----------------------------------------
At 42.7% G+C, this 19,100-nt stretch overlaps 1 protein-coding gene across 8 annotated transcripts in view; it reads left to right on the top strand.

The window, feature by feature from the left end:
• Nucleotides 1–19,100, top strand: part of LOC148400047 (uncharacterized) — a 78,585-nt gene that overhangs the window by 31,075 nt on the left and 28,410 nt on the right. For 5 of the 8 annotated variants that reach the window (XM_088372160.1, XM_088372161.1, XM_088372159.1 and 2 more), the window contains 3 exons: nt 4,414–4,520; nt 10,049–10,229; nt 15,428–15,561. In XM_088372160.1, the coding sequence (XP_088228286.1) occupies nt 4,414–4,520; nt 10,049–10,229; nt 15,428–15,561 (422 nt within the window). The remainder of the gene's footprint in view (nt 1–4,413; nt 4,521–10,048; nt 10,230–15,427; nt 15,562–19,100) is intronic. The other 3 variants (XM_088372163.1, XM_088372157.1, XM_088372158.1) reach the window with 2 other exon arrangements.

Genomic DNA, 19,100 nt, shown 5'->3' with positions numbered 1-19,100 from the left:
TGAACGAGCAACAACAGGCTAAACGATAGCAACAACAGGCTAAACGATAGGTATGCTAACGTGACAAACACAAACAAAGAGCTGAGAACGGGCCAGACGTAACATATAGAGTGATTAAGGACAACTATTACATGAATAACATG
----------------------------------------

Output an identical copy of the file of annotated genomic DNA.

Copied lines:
At 42.7% G+C, this 19,100-nt stretch overlaps 1 protein-coding gene across 8 annotated transcripts in view; it reads left to right on the top strand.

The window, feature by feature from the left end:
• Nucleotides 1–19,100, top strand: part of LOC148400047 (uncharacterized) — a 78,585-nt gene that overhangs the window by 31,075 nt on the left and 28,410 nt on the right. For 5 of the 8 annotated variants that reach the window (XM_088372160.1, XM_088372161.1, XM_088372159.1 and 2 more), the window contains 3 exons: nt 4,414–4,520; nt 10,049–10,229; nt 15,428–15,561. In XM_088372160.1, the coding sequence (XP_088228286.1) occupies nt 4,414–4,520; nt 10,049–10,229; nt 15,428–15,561 (422 nt within the window). The remainder of the gene's footprint in view (nt 1–4,413; nt 4,521–10,048; nt 10,230–15,427; nt 15,562–19,100) is intronic. The other 3 variants (XM_088372163.1, XM_088372157.1, XM_088372158.1) reach the window with 2 other exon arrangements.

Genomic DNA, 19,100 nt, shown 5'->3' with positions numbered 1-19,100 from the left:
TGAACGAGCAACAACAGGCTAAACGATAGCAACAACAGGCTAAACGATAGGTATGCTAACGTGACAAACACAAACAAAGAGCTGAGAACGGGCCAGACGTAACATATAGAGTGATTAAGGACAACTATTACATGAATAACATG